Modes of Transportation – In an Automobile

Don't Drive if You Have Taken Drugs or Medication!

If you get behind the wheel while impaired by drugs or by some types of medication that affects your ability to drive, you are putting your life and the lives of others at risk, in addition to exposing yourself to stiff penalties.

There are no harmless drugs

All drugs, from cannabis to cocaine, act on the brain and hinder your ability to drive, even if you have the impression that you can no longer feel the effects of the drug you used.

Getting behind the wheel while impaired by drugs or by any medication that affects your ability to drive

Below are some of the possible legal consequences of driving while impaired. This is an overview and the penalties may vary based on the number of offences, among other things.

First offence

Penalties

Highway Safety Code Criminal Code

Upon arrest
  • Immediate licence suspension: 24 hours or 90 days (depending on the situation)
  • Immediate vehicle seizure and impoundment: 30 days (depending on the situation)

Following a criminal conviction
  • Prohibition from driving for a minimum one-year period
  • Licence revocation: 1 or 3 years (depending on the situation) or longer (depending on the decision of the court)
  • Program to assess and reduce the risk of impaired driving (depending on the situation) (website in French only)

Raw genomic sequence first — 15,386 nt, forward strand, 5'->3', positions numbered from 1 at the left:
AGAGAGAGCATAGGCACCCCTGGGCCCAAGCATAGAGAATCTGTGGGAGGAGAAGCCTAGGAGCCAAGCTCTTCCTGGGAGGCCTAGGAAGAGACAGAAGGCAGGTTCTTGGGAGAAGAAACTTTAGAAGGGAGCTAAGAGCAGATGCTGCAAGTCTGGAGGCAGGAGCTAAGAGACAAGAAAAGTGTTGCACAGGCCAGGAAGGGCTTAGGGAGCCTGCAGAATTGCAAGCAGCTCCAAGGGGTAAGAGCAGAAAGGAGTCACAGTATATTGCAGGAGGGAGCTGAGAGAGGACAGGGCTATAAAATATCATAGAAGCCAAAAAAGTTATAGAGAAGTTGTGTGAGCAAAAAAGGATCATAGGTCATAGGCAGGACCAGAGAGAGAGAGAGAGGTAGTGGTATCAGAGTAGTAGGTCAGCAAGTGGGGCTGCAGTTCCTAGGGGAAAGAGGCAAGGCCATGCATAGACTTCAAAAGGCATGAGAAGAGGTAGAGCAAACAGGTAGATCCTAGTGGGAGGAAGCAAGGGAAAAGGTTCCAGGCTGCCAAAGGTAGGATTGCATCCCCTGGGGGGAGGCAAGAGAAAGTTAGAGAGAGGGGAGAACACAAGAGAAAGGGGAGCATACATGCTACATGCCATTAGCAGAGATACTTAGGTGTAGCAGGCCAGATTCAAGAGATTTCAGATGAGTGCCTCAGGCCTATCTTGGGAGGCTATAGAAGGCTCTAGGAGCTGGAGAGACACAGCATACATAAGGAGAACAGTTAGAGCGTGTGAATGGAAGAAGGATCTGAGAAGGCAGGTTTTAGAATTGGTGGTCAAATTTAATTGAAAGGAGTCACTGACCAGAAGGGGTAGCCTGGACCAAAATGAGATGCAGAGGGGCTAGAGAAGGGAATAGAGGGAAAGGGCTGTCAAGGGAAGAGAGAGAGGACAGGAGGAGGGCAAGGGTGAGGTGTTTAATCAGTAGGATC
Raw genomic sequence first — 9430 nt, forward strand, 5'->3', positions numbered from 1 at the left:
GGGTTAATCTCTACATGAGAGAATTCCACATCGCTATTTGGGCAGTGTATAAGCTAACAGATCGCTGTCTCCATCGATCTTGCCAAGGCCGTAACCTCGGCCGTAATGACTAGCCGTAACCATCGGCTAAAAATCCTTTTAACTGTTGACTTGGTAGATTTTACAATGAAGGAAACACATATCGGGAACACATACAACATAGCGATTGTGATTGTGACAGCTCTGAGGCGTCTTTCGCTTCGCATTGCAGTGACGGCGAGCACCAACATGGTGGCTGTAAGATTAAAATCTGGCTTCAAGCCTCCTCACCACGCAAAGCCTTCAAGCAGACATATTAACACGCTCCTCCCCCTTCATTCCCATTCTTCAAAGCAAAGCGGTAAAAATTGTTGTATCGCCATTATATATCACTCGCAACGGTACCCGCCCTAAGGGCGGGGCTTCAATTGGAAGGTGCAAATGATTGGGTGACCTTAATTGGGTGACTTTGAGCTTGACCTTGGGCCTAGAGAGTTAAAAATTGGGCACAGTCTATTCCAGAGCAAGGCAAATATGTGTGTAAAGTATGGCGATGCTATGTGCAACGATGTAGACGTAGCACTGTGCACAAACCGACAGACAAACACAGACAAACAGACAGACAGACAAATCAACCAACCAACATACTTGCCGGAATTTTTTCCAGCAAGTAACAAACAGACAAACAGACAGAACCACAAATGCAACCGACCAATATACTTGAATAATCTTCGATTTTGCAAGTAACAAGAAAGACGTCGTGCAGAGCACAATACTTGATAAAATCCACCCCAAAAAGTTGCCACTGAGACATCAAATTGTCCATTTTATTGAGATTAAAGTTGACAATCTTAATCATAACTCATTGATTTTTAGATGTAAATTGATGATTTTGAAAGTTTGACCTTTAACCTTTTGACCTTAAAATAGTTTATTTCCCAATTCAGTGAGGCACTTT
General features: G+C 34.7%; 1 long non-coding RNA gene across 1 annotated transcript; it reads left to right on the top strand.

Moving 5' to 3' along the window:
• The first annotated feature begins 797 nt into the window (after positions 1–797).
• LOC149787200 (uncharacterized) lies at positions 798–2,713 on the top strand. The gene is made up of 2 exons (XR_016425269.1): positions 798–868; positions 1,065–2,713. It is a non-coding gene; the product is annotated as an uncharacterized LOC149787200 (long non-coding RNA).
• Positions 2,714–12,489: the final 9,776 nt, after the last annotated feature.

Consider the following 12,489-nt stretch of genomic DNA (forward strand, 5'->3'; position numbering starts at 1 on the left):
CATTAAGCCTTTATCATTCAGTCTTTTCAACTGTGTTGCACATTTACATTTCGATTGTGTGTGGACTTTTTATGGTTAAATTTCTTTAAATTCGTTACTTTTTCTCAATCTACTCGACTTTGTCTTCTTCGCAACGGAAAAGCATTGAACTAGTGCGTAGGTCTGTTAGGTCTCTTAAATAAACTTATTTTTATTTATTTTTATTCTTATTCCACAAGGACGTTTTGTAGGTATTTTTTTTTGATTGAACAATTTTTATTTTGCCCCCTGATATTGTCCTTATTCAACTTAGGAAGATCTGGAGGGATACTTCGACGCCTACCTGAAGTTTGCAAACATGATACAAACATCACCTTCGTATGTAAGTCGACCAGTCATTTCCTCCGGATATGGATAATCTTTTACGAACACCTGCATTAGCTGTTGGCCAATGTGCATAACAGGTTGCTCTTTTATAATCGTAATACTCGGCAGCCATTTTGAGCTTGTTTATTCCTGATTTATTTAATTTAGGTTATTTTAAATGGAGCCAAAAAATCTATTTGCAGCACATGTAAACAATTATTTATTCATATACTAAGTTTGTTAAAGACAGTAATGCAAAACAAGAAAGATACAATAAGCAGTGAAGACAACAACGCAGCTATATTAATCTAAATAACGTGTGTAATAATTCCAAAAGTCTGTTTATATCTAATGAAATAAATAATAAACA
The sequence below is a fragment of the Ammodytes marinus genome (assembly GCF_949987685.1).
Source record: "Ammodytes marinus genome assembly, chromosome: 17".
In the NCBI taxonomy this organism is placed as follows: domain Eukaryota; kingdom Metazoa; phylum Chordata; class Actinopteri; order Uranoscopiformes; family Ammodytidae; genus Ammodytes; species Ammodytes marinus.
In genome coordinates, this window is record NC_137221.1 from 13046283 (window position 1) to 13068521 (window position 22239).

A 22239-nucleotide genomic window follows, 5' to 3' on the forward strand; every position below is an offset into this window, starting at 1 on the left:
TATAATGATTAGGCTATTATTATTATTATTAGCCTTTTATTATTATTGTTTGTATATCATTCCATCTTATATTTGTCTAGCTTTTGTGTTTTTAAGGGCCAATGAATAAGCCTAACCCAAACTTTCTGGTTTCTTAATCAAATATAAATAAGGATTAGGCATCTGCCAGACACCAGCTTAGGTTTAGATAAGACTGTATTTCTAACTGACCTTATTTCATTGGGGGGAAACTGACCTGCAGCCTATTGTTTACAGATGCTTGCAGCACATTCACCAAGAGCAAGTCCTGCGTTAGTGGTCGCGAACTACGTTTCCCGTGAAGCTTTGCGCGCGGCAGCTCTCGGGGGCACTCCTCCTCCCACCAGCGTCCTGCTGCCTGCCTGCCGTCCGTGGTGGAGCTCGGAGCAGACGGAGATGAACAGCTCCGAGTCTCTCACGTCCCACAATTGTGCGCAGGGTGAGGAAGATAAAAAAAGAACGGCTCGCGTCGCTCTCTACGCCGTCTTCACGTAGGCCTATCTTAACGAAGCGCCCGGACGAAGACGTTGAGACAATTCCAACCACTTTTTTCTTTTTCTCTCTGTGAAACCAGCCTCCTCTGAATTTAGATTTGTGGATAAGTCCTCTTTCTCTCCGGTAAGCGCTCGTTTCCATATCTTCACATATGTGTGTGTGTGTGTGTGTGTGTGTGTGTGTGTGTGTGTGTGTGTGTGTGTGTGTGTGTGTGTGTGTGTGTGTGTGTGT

• Alcofrein program (depending on the situation)
  • Mandatory alcohol ignition interlock device (variable duration, depending on the situation)
  • Criminal record
  • Mandatory minimum fine of $1,000
  • Prohibition from driving for a minimum one-year period

In the case of a repeat offence within a period of 10 years, the penalties under the Highway Safety Code and the Criminal Code include:

  • Upon arrest
  • Following a criminal conviction
    • Program to assess and reduce the risk of impaired driving (depending on the situation) (website in French only)
    • Prohibition from driving for a minimum two-year period 
    • Licence revocation: 3 or 5 years (depending on the situation) or longer (depending on the decision of the court) 
    • Imprisonment
    • Prohibition from registering, acquiring, renting or leasing a vehicle, or putting a vehicle into operation under your name (depending on the situation)
    • Alcohol ignition interlock device for life (possibility of applying for its removal after 10 years only in the case of a first repeat offence)(depending on the situation)